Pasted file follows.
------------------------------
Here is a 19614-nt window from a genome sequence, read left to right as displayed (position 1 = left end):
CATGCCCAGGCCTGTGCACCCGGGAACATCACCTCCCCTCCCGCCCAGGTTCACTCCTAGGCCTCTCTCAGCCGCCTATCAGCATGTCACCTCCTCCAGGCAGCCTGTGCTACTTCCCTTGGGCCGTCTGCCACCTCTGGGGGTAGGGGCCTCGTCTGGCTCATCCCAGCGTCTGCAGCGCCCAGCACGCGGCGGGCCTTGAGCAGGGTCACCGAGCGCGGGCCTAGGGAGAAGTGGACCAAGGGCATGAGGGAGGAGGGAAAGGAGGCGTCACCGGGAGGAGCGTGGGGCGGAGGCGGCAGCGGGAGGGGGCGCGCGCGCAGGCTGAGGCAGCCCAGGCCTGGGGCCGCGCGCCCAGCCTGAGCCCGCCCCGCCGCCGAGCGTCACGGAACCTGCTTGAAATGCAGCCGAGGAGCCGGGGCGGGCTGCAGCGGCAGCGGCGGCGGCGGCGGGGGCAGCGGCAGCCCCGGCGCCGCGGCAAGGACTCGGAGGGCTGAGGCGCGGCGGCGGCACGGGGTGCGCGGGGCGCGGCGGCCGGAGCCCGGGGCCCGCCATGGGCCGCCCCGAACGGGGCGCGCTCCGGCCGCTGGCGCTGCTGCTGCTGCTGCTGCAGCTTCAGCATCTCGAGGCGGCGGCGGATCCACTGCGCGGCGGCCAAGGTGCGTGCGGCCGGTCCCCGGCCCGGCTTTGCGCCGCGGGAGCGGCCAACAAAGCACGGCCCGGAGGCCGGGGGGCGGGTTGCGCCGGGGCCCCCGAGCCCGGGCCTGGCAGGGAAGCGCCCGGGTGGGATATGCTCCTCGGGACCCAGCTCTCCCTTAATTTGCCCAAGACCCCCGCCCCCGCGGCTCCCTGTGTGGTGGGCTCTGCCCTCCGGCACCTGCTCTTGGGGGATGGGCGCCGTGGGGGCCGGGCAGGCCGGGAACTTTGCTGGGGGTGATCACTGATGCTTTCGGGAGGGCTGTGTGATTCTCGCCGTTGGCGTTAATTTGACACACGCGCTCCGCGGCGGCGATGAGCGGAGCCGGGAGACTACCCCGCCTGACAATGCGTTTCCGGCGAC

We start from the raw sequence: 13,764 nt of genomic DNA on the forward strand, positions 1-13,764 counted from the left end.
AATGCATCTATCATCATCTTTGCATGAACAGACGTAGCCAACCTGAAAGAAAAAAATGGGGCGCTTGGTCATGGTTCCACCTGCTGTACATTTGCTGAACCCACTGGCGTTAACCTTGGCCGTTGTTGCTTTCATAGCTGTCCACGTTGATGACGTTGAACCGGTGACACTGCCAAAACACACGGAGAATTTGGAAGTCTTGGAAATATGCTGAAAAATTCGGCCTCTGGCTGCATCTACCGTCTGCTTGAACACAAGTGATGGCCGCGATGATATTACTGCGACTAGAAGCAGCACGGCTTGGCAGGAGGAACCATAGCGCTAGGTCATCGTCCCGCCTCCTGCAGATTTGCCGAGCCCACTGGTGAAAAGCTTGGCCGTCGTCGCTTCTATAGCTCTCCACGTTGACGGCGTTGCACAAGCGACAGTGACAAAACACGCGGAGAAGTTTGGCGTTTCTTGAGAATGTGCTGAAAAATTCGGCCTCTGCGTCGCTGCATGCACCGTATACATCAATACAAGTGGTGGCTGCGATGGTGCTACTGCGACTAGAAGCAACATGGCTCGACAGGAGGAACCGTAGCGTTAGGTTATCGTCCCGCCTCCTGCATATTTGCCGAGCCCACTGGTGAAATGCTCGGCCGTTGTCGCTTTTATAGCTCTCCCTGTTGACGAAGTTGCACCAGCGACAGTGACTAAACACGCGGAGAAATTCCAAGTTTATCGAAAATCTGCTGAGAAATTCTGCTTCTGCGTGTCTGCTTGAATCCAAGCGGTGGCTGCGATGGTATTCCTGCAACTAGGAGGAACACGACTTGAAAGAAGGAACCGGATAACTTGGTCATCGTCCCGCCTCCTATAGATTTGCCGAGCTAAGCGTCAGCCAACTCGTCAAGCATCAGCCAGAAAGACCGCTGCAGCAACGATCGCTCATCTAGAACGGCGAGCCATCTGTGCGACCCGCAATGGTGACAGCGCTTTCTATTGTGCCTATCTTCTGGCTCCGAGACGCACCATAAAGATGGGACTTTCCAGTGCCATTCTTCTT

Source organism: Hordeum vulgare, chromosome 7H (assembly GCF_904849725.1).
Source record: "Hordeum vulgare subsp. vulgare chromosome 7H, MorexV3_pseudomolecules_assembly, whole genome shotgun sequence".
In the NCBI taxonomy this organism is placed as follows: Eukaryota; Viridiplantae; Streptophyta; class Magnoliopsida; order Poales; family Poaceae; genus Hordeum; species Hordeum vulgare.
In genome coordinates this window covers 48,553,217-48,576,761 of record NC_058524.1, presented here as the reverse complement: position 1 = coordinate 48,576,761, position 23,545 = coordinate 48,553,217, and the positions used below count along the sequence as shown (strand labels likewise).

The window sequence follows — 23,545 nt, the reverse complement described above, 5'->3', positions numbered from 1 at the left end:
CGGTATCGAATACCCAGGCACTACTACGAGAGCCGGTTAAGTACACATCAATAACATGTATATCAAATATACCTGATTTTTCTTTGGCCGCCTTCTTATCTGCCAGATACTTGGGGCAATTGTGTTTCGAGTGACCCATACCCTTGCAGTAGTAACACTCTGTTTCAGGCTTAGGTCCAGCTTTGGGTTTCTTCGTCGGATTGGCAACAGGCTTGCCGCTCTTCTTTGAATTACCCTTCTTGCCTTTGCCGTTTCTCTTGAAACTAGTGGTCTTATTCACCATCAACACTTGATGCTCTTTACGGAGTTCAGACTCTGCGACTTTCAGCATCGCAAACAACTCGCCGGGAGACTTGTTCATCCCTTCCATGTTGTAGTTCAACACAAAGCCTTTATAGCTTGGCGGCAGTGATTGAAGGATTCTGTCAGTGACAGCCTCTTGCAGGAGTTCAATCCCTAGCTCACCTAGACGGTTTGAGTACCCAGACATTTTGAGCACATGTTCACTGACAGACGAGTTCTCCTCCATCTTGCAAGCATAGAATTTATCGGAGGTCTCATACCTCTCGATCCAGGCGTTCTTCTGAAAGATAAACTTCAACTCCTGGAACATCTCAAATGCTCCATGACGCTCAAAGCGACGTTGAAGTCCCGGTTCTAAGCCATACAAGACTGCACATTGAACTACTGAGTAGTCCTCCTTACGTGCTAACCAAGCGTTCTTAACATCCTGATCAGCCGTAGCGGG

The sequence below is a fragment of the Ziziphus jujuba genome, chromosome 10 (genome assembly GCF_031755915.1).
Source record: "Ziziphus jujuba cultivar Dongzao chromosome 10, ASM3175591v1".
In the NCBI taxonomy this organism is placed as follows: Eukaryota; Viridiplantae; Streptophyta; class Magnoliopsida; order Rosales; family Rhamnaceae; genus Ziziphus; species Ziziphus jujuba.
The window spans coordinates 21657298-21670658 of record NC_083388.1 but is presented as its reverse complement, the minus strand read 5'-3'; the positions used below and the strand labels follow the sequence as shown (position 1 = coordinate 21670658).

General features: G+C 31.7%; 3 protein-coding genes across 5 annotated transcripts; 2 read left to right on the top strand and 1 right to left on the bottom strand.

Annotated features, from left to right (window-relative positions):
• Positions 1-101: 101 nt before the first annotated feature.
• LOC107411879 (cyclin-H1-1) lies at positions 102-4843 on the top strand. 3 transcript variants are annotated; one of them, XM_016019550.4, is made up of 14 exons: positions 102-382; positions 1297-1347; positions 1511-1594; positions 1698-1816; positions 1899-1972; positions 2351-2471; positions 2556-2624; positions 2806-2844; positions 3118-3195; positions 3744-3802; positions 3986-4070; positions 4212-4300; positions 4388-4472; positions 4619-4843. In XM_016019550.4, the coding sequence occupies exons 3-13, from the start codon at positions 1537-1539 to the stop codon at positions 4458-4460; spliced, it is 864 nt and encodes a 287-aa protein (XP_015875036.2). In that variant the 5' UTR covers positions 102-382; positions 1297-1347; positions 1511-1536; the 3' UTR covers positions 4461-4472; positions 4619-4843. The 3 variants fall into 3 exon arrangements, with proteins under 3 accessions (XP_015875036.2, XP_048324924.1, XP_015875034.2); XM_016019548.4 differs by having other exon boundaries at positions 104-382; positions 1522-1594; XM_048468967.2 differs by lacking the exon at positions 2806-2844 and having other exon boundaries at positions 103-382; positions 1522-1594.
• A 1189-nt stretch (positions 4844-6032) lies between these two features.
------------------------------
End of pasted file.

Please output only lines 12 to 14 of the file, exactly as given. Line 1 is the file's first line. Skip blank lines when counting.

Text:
Source record: "Ziziphus jujuba cultivar Dongzao chromosome 10, ASM3175591v1".
In the NCBI taxonomy this organism is placed as follows: Eukaryota; Viridiplantae; Streptophyta; class Magnoliopsida; order Rosales; family Rhamnaceae; genus Ziziphus; species Ziziphus jujuba.
The window spans coordinates 21657298-21670658 of record NC_083388.1 but is presented as its reverse complement, the minus strand read 5'-3'; the positions used below and the strand labels follow the sequence as shown (position 1 = coordinate 21670658).